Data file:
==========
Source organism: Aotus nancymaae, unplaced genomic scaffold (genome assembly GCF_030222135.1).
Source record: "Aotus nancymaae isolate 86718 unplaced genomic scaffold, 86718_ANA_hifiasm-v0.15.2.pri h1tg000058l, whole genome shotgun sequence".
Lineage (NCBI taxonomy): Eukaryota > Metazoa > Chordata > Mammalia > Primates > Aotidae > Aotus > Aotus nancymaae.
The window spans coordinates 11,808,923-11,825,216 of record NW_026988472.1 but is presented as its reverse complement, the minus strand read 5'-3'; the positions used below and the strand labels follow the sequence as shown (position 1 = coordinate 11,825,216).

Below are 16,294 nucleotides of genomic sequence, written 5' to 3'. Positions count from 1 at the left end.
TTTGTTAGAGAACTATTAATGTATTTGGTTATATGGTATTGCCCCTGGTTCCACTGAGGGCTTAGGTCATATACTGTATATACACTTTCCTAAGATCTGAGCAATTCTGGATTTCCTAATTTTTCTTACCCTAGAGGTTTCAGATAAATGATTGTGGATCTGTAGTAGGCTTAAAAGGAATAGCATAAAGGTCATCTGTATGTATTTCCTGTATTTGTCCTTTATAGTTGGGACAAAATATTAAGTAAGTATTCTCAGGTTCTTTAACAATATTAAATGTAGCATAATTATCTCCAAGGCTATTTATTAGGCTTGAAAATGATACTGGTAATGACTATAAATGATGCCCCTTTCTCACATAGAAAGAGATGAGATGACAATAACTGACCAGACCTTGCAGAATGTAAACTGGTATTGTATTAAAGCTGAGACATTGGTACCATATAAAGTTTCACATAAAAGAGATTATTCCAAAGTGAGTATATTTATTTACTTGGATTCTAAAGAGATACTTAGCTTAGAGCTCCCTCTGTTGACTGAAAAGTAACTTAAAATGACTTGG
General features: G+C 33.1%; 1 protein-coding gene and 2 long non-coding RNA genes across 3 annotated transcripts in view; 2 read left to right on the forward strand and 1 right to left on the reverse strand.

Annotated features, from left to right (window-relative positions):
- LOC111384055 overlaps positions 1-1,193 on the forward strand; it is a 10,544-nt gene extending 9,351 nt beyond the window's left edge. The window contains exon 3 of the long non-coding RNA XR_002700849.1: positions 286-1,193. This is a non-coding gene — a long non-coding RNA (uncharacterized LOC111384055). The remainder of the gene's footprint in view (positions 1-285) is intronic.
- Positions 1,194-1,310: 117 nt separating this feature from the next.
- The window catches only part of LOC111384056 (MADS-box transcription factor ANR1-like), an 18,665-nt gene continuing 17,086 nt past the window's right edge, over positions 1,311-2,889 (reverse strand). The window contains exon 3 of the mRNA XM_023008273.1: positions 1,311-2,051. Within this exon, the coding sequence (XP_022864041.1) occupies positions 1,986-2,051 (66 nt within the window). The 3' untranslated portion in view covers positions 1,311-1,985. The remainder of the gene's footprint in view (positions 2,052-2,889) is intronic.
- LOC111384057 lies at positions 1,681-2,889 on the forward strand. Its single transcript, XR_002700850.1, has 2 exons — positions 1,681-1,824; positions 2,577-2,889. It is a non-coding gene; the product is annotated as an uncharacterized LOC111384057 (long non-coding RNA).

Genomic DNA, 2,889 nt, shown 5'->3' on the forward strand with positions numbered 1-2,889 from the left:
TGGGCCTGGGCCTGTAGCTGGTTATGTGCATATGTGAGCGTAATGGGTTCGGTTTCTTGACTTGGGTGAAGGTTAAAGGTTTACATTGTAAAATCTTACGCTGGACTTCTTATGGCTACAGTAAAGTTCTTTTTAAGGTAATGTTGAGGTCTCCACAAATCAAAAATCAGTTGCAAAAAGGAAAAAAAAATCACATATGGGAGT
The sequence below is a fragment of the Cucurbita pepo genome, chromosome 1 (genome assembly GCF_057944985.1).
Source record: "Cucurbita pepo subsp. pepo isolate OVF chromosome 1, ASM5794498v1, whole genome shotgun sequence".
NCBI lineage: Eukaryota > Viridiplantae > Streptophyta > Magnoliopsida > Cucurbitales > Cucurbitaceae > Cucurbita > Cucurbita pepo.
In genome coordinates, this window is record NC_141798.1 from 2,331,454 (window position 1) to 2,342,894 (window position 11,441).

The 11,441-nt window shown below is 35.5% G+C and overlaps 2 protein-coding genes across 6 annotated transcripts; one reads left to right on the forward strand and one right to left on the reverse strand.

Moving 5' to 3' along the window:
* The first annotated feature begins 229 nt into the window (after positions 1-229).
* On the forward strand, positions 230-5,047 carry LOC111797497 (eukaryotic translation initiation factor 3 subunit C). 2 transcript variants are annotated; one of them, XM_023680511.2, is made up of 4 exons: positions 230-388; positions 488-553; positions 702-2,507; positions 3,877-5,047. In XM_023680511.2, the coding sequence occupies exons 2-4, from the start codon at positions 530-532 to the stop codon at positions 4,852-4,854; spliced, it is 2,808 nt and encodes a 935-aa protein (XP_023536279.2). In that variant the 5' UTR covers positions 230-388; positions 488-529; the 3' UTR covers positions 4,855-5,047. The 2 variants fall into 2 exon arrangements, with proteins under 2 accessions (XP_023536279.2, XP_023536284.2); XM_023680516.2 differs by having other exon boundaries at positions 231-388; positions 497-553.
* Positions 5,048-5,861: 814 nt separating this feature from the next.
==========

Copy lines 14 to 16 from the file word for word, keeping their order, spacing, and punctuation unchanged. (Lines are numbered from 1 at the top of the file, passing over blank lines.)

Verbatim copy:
TGGGCCTGGGCCTGTAGCTGGTTATGTGCATATGTGAGCGTAATGGGTTCGGTTTCTTGACTTGGGTGAAGGTTAAAGGTTTACATTGTAAAATCTTACGCTGGACTTCTTATGGCTACAGTAAAGTTCTTTTTAAGGTAATGTTGAGGTCTCCACAAATCAAAAATCAGTTGCAAAAAGGAAAAAAAAATCACATATGGGAGT
The sequence below is a fragment of the Cucurbita pepo genome, chromosome 1 (genome assembly GCF_057944985.1).
Source record: "Cucurbita pepo subsp. pepo isolate OVF chromosome 1, ASM5794498v1, whole genome shotgun sequence".